Impact of the storage (battery) is significant (figures 43 to 51), and in close relation with the hybrid power level (figures 52 to 59). A limited power level (say 5 kW), limits the battery’s capacity in such a way number of cells in parallel more than 2 only causes 0.2% fuel reduction (figure 52).

On the other hand, the battery might limit the performance of the system, in a way that increase in hybrid power level does not help any more (figure 53) or even a negative impact due to increased losses in electric machine (figure 54).


Since the present investigation was conducted in a pre – development stage, this study aimed on simulating the system in a general level of simulation precision. It was planned to make simplifications and avoid in detailed engineering calculations for different components. Therefore results can only be used as a road map for future. Nevertheless during the project and while facing different challenges, a list of suggestions was created and completed, as follows:

  • More precise model for TEG modules could be made, representing high efficiency modules working at higher temperatures. In order to create these kind of model both mathematical method and using data sheets could be followed. However, in both cases, it is important to combine heat transfer (energy equations) with Seebeck effects (electrical equations) and solve the problem to cover transient behavior of the TEG module.
  • A better arrangement of different TEG modules, placed in the heat exchanger could be investigated. TEG modules have different “best performance” working points. Hence placement of Different TEG modules in different stages of heat exchanger might lead to a better overall efficiency.
  • An economical analyse for hybrid and also WHR systems give s a clearer picture and paves the path for making final decisions. Investigations include profitability of high rate investing on these systems in compromise with fuel expences as well as polusion reduction necessities.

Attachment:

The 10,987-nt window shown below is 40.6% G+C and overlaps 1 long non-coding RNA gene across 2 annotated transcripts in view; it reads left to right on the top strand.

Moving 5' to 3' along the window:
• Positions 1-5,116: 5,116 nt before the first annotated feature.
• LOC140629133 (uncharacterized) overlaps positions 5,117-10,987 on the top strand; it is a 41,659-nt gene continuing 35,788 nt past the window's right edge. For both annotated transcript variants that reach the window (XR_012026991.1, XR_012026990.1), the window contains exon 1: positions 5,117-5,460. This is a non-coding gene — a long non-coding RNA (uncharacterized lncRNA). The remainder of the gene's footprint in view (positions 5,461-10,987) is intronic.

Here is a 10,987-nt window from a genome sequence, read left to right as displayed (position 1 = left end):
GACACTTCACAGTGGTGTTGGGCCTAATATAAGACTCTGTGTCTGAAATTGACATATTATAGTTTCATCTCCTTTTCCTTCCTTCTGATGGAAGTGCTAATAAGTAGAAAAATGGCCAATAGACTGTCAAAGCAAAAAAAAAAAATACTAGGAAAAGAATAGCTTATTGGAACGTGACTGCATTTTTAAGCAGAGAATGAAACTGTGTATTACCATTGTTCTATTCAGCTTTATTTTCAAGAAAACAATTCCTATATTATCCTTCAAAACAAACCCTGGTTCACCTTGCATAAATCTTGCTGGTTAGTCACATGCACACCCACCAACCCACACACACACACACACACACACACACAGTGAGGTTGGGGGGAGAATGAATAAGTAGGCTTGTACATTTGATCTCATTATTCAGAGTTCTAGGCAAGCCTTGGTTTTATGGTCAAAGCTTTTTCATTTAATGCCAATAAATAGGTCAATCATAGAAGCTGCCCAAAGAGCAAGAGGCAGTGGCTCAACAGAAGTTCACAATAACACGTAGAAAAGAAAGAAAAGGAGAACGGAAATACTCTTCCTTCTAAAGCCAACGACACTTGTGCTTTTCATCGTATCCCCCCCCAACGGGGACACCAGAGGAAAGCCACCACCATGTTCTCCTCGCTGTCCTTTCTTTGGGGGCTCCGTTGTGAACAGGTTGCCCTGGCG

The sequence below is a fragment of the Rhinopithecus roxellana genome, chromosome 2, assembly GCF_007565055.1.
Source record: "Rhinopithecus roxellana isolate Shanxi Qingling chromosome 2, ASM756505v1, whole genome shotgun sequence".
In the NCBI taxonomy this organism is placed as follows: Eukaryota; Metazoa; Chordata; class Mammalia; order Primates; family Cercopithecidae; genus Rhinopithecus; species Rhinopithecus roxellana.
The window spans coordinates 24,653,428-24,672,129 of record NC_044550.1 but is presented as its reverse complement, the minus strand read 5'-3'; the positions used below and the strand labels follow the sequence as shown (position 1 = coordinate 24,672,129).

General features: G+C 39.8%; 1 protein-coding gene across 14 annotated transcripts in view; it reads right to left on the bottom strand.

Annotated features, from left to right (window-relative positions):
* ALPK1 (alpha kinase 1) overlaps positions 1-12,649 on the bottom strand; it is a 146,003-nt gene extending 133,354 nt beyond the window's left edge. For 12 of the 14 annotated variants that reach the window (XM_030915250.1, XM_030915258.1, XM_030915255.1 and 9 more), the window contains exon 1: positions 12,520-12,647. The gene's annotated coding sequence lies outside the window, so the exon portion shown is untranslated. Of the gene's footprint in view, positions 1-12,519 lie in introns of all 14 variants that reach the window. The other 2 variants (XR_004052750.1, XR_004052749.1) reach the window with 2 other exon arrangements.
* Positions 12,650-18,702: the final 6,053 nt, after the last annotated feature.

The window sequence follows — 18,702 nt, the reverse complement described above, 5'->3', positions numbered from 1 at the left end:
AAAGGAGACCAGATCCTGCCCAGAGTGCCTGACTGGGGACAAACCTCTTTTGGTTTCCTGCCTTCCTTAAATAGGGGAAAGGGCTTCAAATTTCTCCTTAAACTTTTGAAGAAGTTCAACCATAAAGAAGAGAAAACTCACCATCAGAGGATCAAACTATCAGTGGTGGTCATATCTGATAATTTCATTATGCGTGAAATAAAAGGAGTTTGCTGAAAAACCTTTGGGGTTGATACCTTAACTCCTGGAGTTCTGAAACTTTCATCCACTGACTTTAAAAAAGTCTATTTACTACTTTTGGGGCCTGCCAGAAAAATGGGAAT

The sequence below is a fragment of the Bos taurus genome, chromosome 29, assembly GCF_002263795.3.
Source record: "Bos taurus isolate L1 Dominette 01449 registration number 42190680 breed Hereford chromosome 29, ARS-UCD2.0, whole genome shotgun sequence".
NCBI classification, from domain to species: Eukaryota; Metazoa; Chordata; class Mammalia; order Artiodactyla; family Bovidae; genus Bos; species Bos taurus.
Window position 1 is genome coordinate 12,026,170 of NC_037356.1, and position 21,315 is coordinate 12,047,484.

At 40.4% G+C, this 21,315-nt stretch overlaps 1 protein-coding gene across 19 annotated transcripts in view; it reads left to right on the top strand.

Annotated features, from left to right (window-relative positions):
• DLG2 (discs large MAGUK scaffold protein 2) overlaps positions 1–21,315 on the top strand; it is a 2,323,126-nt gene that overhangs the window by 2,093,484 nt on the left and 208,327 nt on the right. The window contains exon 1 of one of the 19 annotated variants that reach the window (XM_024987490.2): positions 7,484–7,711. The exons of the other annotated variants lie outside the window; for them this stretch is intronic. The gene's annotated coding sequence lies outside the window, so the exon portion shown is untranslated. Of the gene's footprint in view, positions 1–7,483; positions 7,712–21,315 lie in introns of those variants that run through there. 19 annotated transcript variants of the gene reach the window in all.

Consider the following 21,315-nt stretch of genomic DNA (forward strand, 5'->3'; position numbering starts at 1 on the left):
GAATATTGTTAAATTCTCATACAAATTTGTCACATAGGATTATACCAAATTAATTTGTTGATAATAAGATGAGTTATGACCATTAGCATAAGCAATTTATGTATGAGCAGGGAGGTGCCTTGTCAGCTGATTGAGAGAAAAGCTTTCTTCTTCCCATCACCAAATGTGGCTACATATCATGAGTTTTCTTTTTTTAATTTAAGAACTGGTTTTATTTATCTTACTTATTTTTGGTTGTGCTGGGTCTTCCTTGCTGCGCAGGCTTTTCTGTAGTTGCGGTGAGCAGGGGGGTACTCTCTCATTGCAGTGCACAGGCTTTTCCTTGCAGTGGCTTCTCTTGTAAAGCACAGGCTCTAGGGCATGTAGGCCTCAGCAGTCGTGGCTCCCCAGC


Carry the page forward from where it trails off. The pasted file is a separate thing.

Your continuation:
• The way that thermal energy is extracted from the exhaust gasses could be investigated. Higher ratios of heat flux to back pressure, the temperature at which the heat flux is delivered and also methods to increase efficiency of the heat exchanger might be parts of the investigation.
  • A better model for the heat exchanger can be made afterwards.
  • Intelligent cooling system might be investigated in order to keep the cold side temperature of TEG modules at its best value, compromising the output power and water pump power requirements.
  • More accurate performance maps could be investigated for all hybrid components, to be used in the simulation. Hybrid components include: electric machine, DC – DC and DC – AC converters, inverter, battery and control unit.
  • Gathering logged data from driving cycles having power required by auxiliaries excluded from the engine power, might lead to more accurate results from the simulation.
  • Simulating the system over different driving cycles, gives better understanding regarding to in which condition what system performs better.
  • Investigations regarding to impact of insulating the exhaust pipe, might give a better understanding of more efficient WHR systems, due to increased thermal energy carried by the gasses where WHR is installed.

Source: Linköping University
Author: Mohsen Namakian